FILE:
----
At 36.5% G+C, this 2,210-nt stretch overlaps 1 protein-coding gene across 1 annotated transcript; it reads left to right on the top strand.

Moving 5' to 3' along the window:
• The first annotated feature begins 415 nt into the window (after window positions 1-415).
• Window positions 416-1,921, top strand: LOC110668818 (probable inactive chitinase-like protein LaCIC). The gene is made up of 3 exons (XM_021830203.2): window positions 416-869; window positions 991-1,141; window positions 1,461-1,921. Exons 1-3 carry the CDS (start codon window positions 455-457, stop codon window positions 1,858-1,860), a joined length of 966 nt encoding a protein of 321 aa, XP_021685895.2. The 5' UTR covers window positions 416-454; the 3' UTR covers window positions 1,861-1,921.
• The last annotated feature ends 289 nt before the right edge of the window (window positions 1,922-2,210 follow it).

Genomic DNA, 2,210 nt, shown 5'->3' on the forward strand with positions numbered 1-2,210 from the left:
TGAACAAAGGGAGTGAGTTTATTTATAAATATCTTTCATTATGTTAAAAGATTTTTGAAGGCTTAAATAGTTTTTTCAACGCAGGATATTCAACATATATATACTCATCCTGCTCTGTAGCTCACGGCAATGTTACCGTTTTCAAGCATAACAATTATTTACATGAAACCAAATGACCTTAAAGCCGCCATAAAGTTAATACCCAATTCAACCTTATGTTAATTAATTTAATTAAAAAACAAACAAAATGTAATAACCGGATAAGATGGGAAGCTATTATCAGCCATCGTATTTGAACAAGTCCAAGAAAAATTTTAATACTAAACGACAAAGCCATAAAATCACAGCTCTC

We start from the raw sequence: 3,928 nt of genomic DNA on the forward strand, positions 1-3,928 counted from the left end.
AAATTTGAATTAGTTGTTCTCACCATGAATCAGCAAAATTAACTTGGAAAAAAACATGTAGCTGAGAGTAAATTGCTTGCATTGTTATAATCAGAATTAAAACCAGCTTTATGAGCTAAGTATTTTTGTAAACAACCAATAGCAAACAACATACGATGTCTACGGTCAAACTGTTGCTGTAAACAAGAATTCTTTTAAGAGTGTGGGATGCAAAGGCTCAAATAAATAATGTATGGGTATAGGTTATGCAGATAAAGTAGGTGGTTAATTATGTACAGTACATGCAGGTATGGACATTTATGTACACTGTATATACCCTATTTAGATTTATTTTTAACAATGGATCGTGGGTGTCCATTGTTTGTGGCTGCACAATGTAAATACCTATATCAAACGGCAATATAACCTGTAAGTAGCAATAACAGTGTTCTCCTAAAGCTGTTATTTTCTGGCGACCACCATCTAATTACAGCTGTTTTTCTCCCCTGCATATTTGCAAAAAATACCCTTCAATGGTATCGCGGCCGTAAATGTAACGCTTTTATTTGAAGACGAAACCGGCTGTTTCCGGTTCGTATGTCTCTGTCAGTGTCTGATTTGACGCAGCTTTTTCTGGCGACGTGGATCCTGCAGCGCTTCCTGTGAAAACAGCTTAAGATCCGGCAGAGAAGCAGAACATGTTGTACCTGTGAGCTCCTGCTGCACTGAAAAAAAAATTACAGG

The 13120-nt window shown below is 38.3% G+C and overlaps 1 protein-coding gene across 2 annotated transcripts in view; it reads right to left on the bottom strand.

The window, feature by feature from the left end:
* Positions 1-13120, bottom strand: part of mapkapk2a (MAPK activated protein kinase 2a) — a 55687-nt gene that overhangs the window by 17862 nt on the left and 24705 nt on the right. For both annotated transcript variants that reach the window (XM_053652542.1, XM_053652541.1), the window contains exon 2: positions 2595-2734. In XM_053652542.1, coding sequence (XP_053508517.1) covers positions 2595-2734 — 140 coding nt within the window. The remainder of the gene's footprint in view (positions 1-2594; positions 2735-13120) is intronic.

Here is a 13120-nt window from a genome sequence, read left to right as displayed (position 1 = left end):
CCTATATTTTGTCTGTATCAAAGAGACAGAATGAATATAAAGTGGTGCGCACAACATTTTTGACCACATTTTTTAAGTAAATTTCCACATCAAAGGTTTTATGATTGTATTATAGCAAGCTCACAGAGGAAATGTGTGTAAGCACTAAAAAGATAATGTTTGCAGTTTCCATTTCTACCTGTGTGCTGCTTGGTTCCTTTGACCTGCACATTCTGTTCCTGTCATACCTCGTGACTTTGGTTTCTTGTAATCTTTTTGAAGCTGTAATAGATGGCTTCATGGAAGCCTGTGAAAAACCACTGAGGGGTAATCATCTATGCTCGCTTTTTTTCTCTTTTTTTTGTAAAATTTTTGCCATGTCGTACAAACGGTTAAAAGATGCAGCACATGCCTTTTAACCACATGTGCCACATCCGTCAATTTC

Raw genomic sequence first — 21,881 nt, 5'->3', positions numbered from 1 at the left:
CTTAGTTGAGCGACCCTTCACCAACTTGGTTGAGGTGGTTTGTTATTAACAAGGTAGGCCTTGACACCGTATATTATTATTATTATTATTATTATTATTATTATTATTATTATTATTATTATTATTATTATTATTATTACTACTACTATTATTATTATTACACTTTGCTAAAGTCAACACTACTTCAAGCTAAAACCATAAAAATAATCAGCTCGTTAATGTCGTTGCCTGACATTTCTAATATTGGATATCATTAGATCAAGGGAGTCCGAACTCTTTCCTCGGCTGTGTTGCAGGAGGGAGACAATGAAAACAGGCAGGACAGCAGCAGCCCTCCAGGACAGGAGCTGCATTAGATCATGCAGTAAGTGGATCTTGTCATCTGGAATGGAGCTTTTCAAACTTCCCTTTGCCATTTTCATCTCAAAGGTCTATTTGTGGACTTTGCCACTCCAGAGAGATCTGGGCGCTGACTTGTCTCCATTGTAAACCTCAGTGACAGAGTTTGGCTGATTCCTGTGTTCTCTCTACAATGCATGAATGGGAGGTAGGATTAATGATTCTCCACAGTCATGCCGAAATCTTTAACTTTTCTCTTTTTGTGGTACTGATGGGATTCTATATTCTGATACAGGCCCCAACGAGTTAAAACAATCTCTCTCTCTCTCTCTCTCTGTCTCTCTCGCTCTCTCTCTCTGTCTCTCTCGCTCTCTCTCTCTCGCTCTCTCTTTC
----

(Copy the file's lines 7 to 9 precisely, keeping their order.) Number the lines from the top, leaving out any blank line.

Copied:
TGAACAAAGGGAGTGAGTTTATTTATAAATATCTTTCATTATGTTAAAAGATTTTTGAAGGCTTAAATAGTTTTTTCAACGCAGGATATTCAACATATATATACTCATCCTGCTCTGTAGCTCACGGCAATGTTACCGTTTTCAAGCATAACAATTATTTACATGAAACCAAATGACCTTAAAGCCGCCATAAAGTTAATACCCAATTCAACCTTATGTTAATTAATTTAATTAAAAAACAAACAAAATGTAATAACCGGATAAGATGGGAAGCTATTATCAGCCATCGTATTTGAACAAGTCCAAGAAAAATTTTAATACTAAACGACAAAGCCATAAAATCACAGCTCTC

We start from the raw sequence: 3,928 nt of genomic DNA on the forward strand, positions 1-3,928 counted from the left end.
AAATTTGAATTAGTTGTTCTCACCATGAATCAGCAAAATTAACTTGGAAAAAAACATGTAGCTGAGAGTAAATTGCTTGCATTGTTATAATCAGAATTAAAACCAGCTTTATGAGCTAAGTATTTTTGTAAACAACCAATAGCAAACAACATACGATGTCTACGGTCAAACTGTTGCTGTAAACAAGAATTCTTTTAAGAGTGTGGGATGCAAAGGCTCAAATAAATAATGTATGGGTATAGGTTATGCAGATAAAGTAGGTGGTTAATTATGTACAGTACATGCAGGTATGGACATTTATGTACACTGTATATACCCTATTTAGATTTATTTTTAACAATGGATCGTGGGTGTCCATTGTTTGTGGCTGCACAATGTAAATACCTATATCAAACGGCAATATAACCTGTAAGTAGCAATAACAGTGTTCTCCTAAAGCTGTTATTTTCTGGCGACCACCATCTAATTACAGCTGTTTTTCTCCCCTGCATATTTGCAAAAAATACCCTTCAATGGTATCGCGGCCGTAAATGTAACGCTTTTATTTGAAGACGAAACCGGCTGTTTCCGGTTCGTATGTCTCTGTCAGTGTCTGATTTGACGCAGCTTTTTCTGGCGACGTGGATCCTGCAGCGCTTCCTGTGAAAACAGCTTAAGATCCGGCAGAGAAGCAGAACATGTTGTACCTGTGAGCTCCTGCTGCACTGAAAAAAAAATTACAGG